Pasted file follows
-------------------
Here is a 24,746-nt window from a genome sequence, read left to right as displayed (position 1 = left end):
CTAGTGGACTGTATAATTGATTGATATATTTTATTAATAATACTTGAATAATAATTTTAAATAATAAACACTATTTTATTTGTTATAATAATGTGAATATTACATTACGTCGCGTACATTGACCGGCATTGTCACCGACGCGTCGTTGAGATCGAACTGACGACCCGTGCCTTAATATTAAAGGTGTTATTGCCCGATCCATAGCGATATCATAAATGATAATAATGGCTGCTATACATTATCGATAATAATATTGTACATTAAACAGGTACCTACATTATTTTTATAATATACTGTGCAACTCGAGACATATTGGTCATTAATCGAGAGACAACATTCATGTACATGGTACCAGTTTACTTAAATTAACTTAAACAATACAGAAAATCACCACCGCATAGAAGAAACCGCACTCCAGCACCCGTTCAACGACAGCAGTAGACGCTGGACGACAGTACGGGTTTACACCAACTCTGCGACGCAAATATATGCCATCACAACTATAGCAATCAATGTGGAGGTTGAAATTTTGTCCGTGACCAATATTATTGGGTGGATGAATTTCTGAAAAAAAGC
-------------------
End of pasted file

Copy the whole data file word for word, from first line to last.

Here is a 24,746-nt window from a genome sequence, read left to right as displayed (position 1 = left end):
CTAGTGGACTGTATAATTGATTGATATATTTTATTAATAATACTTGAATAATAATTTTAAATAATAAACACTATTTTATTTGTTATAATAATGTGAATATTACATTACGTCGCGTACATTGACCGGCATTGTCACCGACGCGTCGTTGAGATCGAACTGACGACCCGTGCCTTAATATTAAAGGTGTTATTGCCCGATCCATAGCGATATCATAAATGATAATAATGGCTGCTATACATTATCGATAATAATATTGTACATTAAACAGGTACCTACATTATTTTTATAATATACTGTGCAACTCGAGACATATTGGTCATTAATCGAGAGACAACATTCATGTACATGGTACCAGTTTACTTAAATTAACTTAAACAATACAGAAAATCACCACCGCATAGAAGAAACCGCACTCCAGCACCCGTTCAACGACAGCAGTAGACGCTGGACGACAGTACGGGTTTACACCAACTCTGCGACGCAAATATATGCCATCACAACTATAGCAATCAATGTGGAGGTTGAAATTTTGTCCGTGACCAATATTATTGGGTGGATGAATTTCTGAAAAAAAGC